Let us demonstrate the robustness of the composite model against noisy input data for spatio-temporal SR analysis in figure 16. For this example, we use the medium spatially coarse input data with the medium time step. Here, the $L_2$ error norm for noisy input is defined as $\epsilon ^\prime _{noise} = ||\boldsymbol {q}_{HR}-\mathcal {F}(\boldsymbol {q}_{LR}+\kappa \boldsymbol {n})||_2/||\boldsymbol {q}^{\prime }_{HR}||_2$, where $\boldsymbol {n}$ is the Gaussian noise for which the mean of the distribution is the value on each grid point and the standard deviation scale is 1, $\kappa$ is the magnitude of noisy input, and $\boldsymbol {q}^{\prime }_{HR}$ is the fluctuation component of the reference velocity. The reported values on the right-hand side of figure 16 are the ensemble-averaged $L_2$ error ratio against the original error without noisy input, $\overline {\epsilon ^\prime }/\overline {\epsilon ^\prime _{\kappa =0}}$. As shown, the error increases with the magnitude of noise $\kappa$ for both coarse input levels. The $x$–$z$ sectional streamwise velocity contours from intermediate output of inbetweening at $t=(n+5){\rm \Delta} t$ are shown in the left-hand side of figure 16. The model exhibits reasonable robustness for the considered noise levels, especially for reconstructing large-scale structures.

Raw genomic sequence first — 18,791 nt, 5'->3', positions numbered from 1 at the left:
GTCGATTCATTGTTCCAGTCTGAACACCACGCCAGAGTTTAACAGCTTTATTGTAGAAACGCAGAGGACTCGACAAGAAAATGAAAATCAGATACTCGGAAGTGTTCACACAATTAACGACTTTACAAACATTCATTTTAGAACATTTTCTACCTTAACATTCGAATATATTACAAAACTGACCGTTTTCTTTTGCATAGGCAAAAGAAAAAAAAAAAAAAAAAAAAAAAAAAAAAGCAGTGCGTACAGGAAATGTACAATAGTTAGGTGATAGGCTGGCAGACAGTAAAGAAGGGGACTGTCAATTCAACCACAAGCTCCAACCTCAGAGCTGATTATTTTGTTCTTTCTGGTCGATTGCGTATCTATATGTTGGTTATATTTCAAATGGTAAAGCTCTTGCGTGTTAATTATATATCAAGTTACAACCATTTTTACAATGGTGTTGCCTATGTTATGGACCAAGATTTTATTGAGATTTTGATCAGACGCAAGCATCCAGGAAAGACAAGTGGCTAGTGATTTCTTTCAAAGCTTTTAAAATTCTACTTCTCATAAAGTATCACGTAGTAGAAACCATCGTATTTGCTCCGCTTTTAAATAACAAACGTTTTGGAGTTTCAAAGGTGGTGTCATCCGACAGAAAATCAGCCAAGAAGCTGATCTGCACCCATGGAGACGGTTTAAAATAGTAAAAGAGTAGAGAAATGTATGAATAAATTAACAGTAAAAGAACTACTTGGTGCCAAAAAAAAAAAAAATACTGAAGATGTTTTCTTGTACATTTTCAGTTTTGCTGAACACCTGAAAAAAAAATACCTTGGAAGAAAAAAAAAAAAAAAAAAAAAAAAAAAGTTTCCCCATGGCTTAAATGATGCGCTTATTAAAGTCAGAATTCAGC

In the above discussions, we used 100 snapshots for both spatial and temporal SR analyses with three-dimensional turbulent flow. Here, let us discuss the dependence of the results on the number of snapshots for the spatial SR analysis $n_{{snapshot,}x}$ and inbetweening $n_{{snapshot,}t}$. The ensemble $L_2$ error norm $\bar {\epsilon }$ with various number of snapshots is presented in figure 17. We summarize in this figure the effect from the number of training snapshots on the spatial and temporal reconstructions. Up to $n_{{snapshot},t}=50$, the $L_2$ errors are approximately 0.4 and the reconstructed fields cannot detect vortical structures from the $Q$-value visualizations, even if $n_{{snapshot,}x}$ is increased. For cases with $n_{{snapshot,}t}\geqslant 100$ and $n_{{snapshot,}x}\geqslant 100$, the errors drastically decrease. For this particular example with the turbulent channel flow, 100 training data sets is the minimum requirement for recovering the flow field for both in space and time. These findings suggest that data sets consisting with as few as 100 snapshots with the appropriate spatial and temporal resolutions hold sufficient physical characteristics for reconstructing the turbulent channel flow at this Reynolds number.